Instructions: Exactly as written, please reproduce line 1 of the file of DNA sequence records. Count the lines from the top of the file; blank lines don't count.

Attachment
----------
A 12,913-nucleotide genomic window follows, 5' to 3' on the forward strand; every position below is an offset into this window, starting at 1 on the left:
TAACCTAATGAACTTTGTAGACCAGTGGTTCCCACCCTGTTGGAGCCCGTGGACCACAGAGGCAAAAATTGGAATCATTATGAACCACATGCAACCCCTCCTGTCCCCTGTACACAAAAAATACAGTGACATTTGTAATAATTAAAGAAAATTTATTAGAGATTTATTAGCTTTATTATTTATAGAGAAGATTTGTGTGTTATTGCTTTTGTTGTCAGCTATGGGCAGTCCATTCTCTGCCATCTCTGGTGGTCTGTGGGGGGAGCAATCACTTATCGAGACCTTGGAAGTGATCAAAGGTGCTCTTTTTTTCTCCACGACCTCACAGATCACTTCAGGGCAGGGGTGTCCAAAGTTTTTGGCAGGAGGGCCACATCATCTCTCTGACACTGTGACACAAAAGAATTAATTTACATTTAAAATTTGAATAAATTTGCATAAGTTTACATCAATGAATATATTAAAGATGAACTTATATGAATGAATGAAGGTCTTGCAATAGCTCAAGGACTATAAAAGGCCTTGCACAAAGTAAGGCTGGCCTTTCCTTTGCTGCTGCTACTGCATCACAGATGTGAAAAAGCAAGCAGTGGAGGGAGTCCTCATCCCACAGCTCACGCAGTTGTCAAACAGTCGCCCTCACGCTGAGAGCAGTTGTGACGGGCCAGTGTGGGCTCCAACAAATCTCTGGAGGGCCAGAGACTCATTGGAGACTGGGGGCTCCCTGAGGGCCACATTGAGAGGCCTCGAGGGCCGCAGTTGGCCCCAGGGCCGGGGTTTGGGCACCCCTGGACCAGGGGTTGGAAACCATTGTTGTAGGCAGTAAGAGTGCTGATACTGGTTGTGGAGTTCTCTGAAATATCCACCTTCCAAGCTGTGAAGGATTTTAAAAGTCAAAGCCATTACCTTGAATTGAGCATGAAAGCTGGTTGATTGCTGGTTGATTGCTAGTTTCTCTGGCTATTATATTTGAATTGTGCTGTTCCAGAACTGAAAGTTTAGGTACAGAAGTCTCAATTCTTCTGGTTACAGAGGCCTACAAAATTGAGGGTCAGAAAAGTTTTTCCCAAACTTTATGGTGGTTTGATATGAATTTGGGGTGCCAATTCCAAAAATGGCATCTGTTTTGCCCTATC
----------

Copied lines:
A 12,913-nucleotide genomic window follows, 5' to 3' on the forward strand; every position below is an offset into this window, starting at 1 on the left: